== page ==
At last: a serious response to reducing speeds

I have often asserted that the single most effective preventive measure for reducing motor vehicle injuries is reducing speed. A report in USA Today describes a movement in the UK to this end.

It seems appropriate that it comes from the UK because that was where I first found convincing evidence of how effective it could be. The problem then – probably 20 years ago – was that few municipalities were choosing to go this route and there was no indication of how vigorously the limits would be enforced.  In part the British move is intended to encourage bicycling and walking, but safety concerns dominate. And it is encouraging that there is broad support for imposing 20-mph limits. Already several important cities —  Oxford, Cambridge, York, Bath, Bristol, Liverpool have adopted this limit.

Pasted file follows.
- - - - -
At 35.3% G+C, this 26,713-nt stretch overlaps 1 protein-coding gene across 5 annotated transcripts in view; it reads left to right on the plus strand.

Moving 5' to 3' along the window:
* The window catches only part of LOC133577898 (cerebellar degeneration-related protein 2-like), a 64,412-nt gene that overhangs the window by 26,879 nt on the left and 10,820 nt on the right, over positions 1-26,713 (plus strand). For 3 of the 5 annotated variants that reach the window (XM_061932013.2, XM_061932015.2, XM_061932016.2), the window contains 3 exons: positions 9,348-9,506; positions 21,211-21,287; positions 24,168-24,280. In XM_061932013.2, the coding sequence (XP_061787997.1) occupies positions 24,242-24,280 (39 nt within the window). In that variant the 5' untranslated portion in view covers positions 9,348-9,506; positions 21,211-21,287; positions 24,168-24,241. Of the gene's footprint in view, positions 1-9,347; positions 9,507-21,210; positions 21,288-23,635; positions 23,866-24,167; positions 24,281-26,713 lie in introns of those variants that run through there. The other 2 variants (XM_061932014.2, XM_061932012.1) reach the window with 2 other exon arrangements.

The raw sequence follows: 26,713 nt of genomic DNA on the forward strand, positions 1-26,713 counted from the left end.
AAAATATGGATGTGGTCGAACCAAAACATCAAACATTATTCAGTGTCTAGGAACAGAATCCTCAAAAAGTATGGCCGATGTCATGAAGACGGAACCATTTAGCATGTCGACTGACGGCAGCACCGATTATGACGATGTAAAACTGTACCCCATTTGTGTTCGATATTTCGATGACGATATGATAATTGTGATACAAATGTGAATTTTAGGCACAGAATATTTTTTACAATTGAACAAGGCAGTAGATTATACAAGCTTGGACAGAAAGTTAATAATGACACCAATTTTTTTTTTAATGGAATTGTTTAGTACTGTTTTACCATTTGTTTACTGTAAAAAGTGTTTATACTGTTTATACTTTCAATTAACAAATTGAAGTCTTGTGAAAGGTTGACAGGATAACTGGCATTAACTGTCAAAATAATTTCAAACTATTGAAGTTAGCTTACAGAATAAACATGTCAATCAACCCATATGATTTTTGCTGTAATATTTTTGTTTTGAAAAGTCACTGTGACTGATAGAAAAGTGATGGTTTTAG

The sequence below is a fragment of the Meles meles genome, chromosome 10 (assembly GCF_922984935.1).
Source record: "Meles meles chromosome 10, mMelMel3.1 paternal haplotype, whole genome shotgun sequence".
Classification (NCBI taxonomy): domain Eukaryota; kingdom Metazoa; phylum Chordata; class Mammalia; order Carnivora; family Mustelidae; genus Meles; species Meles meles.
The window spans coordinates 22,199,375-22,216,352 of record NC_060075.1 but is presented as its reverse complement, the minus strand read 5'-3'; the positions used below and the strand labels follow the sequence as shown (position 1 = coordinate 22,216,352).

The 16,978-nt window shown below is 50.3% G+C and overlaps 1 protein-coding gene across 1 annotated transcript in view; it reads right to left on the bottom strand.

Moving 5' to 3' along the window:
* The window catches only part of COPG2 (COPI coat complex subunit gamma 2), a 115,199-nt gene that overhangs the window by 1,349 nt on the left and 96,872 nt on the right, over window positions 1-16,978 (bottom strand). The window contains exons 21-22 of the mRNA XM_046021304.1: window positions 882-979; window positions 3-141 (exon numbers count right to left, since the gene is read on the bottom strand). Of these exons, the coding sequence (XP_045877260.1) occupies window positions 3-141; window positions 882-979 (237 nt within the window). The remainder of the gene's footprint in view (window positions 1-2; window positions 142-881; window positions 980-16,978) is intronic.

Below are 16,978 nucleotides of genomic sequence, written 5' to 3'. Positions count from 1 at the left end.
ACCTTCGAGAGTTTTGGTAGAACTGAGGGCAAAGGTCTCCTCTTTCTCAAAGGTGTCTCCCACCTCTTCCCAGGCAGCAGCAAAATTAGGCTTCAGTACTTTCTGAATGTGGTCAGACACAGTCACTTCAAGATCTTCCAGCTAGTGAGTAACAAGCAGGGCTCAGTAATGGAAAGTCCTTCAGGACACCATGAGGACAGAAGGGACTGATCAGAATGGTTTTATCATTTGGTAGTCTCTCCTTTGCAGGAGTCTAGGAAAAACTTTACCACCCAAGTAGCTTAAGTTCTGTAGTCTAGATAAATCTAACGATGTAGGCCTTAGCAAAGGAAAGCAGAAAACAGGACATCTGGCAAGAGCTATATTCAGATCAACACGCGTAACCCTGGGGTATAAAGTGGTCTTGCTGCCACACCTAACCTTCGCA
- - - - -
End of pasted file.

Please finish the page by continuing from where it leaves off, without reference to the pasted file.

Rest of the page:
It is not surprising that the move is opposed by the RAC (the UK equivalent of the AAA). There is even support from central government which has reversed its  earlier position advocating that lower limits apply only to few streets. In areas that have already implemented the 20 mph restriction there have been fewer injuries and deaths (although I have not seen the data).

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